Only 400,000 out of the 3.2 million severely food insecure people in Kasai received assistance in December.
KINSHASA, Democratic Republic of Congo, January 18, 2018 – In a stark warning, three UN agencies – the Food and Agriculture Organization (FAO), UNICEF and the World Food Programme (WFP) – say time is running out to save hundreds of thousands of lives in the Democratic Republic of Congo.
Farmers – who fled due to conflict – have missed three consecutive planting seasons. This has left people with almost nothing to eat. Food assistance is failing to fill the gap. Only 400,000 out of the 3.2 million severely food insecure people in Kasai received assistance in December. More than 750,000 are still displaced. Around 630,000 people have returned to their burned down villages after hiding in the forest, they must be helped to resume food production. Over ninety percent of rural communities depend entirely on agriculture.
“Agriculture is the only way to become productive again. Not only does it generate food and income for families, but it restores hope, dignity and self-reliance”, said Alexis Bonte, FAO Representative ad interim in the DRC.
The nutritional status of children is particularly critical. “At least 400,000 children under five have severe, acute malnutrition,” said UNICEF’s Acting Representative in the DRC, Tajudeen Oyewale. “They are likely to die unless they urgently receive health, water, sanitation and nutrition support. Longer-term food security must be restored and feeding and care practices improved so that children can have access to the adequate quality food they need.”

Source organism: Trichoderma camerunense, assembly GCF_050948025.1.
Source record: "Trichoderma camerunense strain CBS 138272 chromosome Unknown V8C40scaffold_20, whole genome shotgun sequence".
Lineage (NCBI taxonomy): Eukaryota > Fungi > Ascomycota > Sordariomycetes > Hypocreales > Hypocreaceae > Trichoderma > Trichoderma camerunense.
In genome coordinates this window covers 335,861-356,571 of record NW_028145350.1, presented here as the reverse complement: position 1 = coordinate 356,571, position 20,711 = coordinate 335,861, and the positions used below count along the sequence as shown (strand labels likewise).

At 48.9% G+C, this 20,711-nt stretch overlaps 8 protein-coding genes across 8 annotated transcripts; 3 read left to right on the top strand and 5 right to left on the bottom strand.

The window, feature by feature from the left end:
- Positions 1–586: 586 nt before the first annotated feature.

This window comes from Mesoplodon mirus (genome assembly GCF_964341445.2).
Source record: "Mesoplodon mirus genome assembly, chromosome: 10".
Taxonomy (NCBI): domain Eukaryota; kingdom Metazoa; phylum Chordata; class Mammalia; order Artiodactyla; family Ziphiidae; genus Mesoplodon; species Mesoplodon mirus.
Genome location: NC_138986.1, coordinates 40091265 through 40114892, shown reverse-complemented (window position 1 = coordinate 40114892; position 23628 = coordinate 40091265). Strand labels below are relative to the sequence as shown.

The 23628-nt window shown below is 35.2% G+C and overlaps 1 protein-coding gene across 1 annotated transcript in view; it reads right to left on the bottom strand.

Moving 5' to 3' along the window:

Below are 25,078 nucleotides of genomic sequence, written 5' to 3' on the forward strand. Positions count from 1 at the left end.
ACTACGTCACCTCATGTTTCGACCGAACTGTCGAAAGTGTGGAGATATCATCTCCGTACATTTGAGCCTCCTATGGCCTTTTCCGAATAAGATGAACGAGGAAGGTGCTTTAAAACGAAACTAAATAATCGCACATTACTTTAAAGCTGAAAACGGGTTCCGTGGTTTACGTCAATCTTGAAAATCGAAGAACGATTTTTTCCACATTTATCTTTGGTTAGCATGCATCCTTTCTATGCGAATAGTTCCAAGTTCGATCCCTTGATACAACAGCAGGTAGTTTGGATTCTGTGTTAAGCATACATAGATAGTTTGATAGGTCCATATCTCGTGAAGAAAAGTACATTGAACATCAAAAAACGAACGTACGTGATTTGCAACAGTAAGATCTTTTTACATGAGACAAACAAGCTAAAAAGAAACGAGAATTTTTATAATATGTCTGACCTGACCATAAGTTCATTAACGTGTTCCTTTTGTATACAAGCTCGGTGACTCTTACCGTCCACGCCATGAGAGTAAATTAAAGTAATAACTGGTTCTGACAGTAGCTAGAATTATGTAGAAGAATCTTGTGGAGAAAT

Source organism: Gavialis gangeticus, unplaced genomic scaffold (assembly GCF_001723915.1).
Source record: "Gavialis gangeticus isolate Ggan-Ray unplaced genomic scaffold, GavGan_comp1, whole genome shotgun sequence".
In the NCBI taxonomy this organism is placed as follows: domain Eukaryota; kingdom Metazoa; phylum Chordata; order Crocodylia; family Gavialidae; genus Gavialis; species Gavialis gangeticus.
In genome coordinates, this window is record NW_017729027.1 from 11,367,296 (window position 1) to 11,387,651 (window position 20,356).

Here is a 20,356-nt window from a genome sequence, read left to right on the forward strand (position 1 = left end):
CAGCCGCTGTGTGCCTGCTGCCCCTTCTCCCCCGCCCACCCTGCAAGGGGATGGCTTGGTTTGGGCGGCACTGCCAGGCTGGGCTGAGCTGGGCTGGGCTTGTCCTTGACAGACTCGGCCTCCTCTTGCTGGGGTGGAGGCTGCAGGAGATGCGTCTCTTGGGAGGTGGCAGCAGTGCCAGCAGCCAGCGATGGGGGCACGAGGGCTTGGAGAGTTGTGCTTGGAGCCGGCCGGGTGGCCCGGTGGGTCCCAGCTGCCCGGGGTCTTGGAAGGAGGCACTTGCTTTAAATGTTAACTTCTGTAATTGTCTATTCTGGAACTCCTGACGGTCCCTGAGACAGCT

The UN and its partners are racing against time to feed the people of Kasai, fight malnutrition among its children and build resilience. But the odds are stacked against them: infrastructure is limited, security poor and the cash short.
“There are signs that donors are beginning to respond, but resources are woefully inadequate given to the scale of human suffering”, said WFP’s Country Director in DRC, Claude Jibidar. “The Congolese government and the international community must re-engage on all fronts to prevent a major famine in Kasai. Failure to do so, immediately and collectively, means many people will die.”